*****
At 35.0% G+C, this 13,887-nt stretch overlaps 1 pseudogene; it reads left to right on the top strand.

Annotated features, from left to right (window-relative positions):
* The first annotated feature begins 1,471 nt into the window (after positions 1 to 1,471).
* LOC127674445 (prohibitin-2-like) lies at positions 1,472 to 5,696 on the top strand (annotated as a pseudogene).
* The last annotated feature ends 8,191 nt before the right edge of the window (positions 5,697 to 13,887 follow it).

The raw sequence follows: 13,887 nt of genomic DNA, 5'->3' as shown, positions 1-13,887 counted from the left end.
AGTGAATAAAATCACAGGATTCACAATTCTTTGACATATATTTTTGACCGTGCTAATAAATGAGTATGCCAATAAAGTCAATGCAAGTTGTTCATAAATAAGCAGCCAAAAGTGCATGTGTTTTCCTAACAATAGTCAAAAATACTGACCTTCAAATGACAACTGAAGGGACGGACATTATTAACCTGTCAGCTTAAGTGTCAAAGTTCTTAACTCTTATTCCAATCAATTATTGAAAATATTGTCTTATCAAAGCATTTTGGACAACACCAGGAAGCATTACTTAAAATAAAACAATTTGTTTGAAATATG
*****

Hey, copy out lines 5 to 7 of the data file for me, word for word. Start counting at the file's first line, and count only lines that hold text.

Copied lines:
* The last annotated feature ends 8,191 nt before the right edge of the window (positions 5,697 to 13,887 follow it).

The raw sequence follows: 13,887 nt of genomic DNA, 5'->3' as shown, positions 1-13,887 counted from the left end.
AGTGAATAAAATCACAGGATTCACAATTCTTTGACATATATTTTTGACCGTGCTAATAAATGAGTATGCCAATAAAGTCAATGCAAGTTGTTCATAAATAAGCAGCCAAAAGTGCATGTGTTTTCCTAACAATAGTCAAAAATACTGACCTTCAAATGACAACTGAAGGGACGGACATTATTAACCTGTCAGCTTAAGTGTCAAAGTTCTTAACTCTTATTCCAATCAATTATTGAAAATATTGTCTTATCAAAGCATTTTGGACAACACCAGGAAGCATTACTTAAAATAAAACAATTTGTTTGAAATATG